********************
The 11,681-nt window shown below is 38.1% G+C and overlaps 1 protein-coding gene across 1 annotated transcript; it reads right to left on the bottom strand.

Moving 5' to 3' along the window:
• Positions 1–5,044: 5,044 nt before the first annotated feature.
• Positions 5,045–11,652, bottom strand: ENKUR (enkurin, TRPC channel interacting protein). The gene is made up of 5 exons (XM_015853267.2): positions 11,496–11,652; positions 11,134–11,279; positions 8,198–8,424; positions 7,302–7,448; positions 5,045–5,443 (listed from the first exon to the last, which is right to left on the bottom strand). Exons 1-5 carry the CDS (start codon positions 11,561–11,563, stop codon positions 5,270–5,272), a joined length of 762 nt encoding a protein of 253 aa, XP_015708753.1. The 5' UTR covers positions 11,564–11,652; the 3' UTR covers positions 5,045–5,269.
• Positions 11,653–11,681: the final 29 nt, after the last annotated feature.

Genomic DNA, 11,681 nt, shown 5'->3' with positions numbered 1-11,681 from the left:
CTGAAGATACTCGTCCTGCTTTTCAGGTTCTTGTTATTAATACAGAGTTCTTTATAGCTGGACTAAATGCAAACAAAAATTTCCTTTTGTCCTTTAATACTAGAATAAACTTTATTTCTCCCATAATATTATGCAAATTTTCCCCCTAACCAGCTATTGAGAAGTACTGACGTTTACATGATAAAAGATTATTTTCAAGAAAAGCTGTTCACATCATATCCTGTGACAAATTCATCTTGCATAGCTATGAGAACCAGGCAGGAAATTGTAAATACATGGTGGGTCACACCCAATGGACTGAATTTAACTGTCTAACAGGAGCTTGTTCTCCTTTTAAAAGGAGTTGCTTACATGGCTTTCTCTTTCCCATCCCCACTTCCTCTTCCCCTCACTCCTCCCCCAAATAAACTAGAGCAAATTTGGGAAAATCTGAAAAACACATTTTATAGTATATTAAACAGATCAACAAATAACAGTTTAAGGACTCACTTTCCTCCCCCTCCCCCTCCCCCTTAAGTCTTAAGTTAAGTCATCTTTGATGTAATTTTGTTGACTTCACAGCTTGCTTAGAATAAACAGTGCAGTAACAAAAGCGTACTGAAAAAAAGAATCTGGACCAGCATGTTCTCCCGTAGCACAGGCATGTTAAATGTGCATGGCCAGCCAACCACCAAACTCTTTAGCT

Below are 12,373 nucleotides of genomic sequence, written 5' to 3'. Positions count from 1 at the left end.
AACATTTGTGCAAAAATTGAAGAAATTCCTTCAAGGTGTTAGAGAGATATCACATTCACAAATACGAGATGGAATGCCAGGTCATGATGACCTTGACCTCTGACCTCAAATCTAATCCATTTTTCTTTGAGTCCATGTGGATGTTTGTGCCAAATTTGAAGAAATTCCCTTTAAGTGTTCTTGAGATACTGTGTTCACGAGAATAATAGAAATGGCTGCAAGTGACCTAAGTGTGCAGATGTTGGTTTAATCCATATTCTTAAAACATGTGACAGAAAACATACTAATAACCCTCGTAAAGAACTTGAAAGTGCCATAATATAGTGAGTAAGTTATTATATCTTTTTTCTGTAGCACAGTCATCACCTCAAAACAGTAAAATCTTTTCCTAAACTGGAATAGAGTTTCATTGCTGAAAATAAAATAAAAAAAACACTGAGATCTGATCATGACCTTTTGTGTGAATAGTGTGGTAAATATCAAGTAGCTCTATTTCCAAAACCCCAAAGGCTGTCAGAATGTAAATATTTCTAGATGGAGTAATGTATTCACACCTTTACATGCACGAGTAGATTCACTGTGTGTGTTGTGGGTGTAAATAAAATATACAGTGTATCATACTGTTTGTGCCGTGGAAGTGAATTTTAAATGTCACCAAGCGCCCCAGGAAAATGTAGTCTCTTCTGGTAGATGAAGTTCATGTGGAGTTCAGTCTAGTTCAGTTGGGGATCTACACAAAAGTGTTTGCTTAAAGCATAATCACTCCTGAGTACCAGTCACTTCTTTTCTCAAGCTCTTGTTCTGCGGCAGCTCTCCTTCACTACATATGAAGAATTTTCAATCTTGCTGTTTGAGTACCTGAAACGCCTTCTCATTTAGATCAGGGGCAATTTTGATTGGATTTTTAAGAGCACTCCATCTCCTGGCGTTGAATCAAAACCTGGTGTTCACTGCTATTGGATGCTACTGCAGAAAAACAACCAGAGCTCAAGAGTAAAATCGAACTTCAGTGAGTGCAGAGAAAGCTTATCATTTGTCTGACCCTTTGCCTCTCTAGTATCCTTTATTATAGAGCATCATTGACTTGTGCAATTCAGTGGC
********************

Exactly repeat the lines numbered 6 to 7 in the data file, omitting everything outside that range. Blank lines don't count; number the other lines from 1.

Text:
Genomic DNA, 11,681 nt, shown 5'->3' with positions numbered 1-11,681 from the left:
CTGAAGATACTCGTCCTGCTTTTCAGGTTCTTGTTATTAATACAGAGTTCTTTATAGCTGGACTAAATGCAAACAAAAATTTCCTTTTGTCCTTTAATACTAGAATAAACTTTATTTCTCCCATAATATTATGCAAATTTTCCCCCTAACCAGCTATTGAGAAGTACTGACGTTTACATGATAAAAGATTATTTTCAAGAAAAGCTGTTCACATCATATCCTGTGACAAATTCATCTTGCATAGCTATGAGAACCAGGCAGGAAATTGTAAATACATGGTGGGTCACACCCAATGGACTGAATTTAACTGTCTAACAGGAGCTTGTTCTCCTTTTAAAAGGAGTTGCTTACATGGCTTTCTCTTTCCCATCCCCACTTCCTCTTCCCCTCACTCCTCCCCCAAATAAACTAGAGCAAATTTGGGAAAATCTGAAAAACACATTTTATAGTATATTAAACAGATCAACAAATAACAGTTTAAGGACTCACTTTCCTCCCCCTCCCCCTCCCCCTTAAGTCTTAAGTTAAGTCATCTTTGATGTAATTTTGTTGACTTCACAGCTTGCTTAGAATAAACAGTGCAGTAACAAAAGCGTACTGAAAAAAAGAATCTGGACCAGCATGTTCTCCCGTAGCACAGGCATGTTAAATGTGCATGGCCAGCCAACCACCAAACTCTTTAGCT